Monday Nov 17, 2008

So, What About Java for HPC?

About ten years ago the HPC community attempted to embrace Java as a viable approach for high performance computing via a forum called Java Grande. That effort ultimately failed for various reasons, one of which was the difficulty of achieving acceptable performance for interesting HPC workloads. Today at the HPC Consortium Meeting here in Austin, Professor Denis Caromel from the University of Nice made the case that Java is ready now for serious HPC use. He described the primary features of ProActive Java, a joint project between INRIA and University of Nice CNRS, and provided some performance comparisons against Fortran/MPI benchmarks.

As background, Denis explained that the goal of ProActive is to enable parallel, distributed, and multi-core solutions with Java using one unified framework. Specifically, the approach should scale from a single, multi-core node to a large, enterprise-wide grid environment.

ProActive embraces three primary areas: Programming, Optimizing, and Scheduling. The programming approach is based on the use of active objects to create a dataflow-like asynchronous communication framework in which objects can be instantiated in either separate JVMs or within the same address space in the case of a multi-core node. Objects are instantiated asynchronously on the receiver side and then represented immediately on the sender side by "future objects" which will be populated asynchronously when the remote computation completes. Accessing future events whose contents have not yet arrived causes a "wait by necessity" which implements the dataflow synchronization mechanism.

ProActive also supports a SPMD programming style with many of the same primitives found in MPI -- e.g., barriers, broadcast, reductions, scatter-gather, etc.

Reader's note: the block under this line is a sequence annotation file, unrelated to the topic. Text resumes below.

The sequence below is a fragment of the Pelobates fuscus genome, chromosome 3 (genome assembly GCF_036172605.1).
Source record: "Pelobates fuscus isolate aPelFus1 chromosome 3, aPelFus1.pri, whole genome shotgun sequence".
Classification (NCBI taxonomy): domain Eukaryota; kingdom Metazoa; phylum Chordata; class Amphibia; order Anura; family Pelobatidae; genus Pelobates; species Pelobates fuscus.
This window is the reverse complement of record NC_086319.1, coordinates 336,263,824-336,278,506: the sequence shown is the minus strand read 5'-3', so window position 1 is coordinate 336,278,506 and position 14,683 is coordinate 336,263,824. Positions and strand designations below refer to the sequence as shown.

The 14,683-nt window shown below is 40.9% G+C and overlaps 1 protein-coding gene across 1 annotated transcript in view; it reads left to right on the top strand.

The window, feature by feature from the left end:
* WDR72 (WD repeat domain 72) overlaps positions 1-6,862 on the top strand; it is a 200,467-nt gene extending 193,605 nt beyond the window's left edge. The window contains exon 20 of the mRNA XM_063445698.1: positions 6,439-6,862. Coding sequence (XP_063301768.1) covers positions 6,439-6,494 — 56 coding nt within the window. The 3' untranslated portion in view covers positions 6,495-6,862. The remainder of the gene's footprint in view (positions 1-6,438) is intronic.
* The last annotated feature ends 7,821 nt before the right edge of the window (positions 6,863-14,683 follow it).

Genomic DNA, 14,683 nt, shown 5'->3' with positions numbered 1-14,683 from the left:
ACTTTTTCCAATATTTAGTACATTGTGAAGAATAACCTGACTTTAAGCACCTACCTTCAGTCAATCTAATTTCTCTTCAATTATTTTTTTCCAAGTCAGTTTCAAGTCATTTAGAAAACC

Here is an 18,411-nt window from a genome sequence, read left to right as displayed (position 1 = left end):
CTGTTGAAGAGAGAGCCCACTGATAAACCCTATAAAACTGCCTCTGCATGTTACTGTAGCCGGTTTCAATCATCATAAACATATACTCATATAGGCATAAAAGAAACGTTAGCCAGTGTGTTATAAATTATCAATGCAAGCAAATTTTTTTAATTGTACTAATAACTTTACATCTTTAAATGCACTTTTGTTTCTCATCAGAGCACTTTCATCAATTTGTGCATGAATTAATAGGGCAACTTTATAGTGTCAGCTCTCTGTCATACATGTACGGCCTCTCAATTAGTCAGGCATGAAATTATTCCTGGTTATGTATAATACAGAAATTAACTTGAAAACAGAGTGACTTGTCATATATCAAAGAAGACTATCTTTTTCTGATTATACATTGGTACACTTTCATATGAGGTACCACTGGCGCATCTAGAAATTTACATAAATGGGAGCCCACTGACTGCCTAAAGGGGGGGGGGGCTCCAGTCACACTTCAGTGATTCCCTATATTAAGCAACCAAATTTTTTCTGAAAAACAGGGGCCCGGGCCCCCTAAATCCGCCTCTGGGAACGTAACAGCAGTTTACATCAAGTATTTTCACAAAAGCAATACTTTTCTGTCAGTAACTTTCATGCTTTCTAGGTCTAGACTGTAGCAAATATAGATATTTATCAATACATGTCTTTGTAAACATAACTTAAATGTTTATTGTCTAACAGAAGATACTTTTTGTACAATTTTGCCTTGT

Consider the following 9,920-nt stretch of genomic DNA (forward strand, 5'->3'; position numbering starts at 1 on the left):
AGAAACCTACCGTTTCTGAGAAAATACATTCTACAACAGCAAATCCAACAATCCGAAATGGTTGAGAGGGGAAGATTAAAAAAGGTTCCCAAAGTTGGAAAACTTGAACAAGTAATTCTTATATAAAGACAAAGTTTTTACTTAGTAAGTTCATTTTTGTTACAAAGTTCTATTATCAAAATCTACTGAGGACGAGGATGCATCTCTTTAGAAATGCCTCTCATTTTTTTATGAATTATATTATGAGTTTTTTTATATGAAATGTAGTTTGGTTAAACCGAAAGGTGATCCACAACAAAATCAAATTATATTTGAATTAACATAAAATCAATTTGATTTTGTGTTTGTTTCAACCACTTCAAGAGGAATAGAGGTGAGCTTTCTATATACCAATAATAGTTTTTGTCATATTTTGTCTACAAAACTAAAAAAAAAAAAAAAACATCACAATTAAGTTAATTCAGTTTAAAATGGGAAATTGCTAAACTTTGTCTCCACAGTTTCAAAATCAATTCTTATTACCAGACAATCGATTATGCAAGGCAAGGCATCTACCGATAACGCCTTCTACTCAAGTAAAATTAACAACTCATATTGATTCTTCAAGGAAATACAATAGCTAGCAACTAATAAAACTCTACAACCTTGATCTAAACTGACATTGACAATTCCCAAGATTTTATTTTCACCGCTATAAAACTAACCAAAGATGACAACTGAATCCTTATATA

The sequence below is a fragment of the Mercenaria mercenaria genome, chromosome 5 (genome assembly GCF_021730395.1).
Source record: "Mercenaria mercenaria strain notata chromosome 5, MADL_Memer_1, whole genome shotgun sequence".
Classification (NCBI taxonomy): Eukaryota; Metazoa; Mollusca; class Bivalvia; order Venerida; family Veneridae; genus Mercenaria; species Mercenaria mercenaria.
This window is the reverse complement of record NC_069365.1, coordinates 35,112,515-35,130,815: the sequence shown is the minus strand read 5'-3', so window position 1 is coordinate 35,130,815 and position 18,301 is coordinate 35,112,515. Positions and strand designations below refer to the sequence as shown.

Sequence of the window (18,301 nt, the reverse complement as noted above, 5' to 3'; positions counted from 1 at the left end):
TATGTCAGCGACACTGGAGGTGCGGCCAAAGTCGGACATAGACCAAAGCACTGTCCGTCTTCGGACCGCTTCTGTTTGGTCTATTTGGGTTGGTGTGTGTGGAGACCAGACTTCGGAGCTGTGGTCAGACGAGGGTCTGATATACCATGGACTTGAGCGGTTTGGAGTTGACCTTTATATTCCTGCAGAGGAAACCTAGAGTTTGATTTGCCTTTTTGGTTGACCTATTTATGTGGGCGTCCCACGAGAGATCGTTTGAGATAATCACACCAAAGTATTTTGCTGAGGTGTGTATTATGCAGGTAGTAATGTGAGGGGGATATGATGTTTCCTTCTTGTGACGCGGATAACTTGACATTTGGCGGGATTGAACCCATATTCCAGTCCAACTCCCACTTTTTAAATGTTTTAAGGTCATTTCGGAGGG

Results for several NAS parallel benchmarks were presented, in particular CG, MG, and EP. On CG, the ProActive version performed at essentially the same speed as the Fortran/MPI version over a range of problem sizes from 1-32 processes. Fortran did better on MG and this seems to relate to issues around large memory footprints, which the ProActive team is looking at in more detail. With EP, Java was faster or significantly faster in virtually all cases.

Work continues to lower messaging latency, to optimize in-node data transfers by sending pointers rather than data, and to reduce message-size overhead.

When asked how ProActive compares to X10, Denis pointed out that while X10 does share some concepts with ProActive, X10 is a new language while ProActive is designed to run on standard Java JVMs and to enable to use of standard Java for HPC.

A full technical paper about ProActive in PDF format is available here.


Friday May 30, 2008

High Performance Java

I've been exchanging email about Java performance with Paul Hohensee, Sun's technical lead on the Java SE VM. He sent me several slide decks and additional information that will be useful to anyone interested in writing high performance Java code or in extracting high performance from existing Java code.

The first presentation [PDF] contains a list of pointers to whitepapers on Java performance, tuning, and garbage collection, as well as additional resources on monitoring and management, including information on using Dtrace with Java. It also includes a list of performance-oriented blogs, which I reproduce here for your convenience:

BloggerBlog
Steve BohneSteve Bohne's Weblog
Dave DagastineDavid Dagastine's Weblog
Dave DiceDave Dice's Weblog
David HolmesDavid Holmes' Weblog
Steve GoldmanTravels with FatCatAir
Jon MasamitsuJon Masamitsu's Weblog
Keith McGuiganKeith McGuigan's Weblog
Tony PrintezisTony's Blog
John RoseJohn Rose @ Sun

The second presentation, titled "High Performance Java Technology in a Multi-core World" [PDF] by Paul Hohensee and David Dagastine was presented at the 2007 JavaOne Conference. It gives an overview of Sun's multi-core architectures and then presents Java VM technologies and software optimization techniques to maximize application performance.

Paul also pointed me to this recent article on Java performance myths, which summarizes the conclusions of two Google engineers who took a close look at conventional wisdom versus reality.


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Josh Simons

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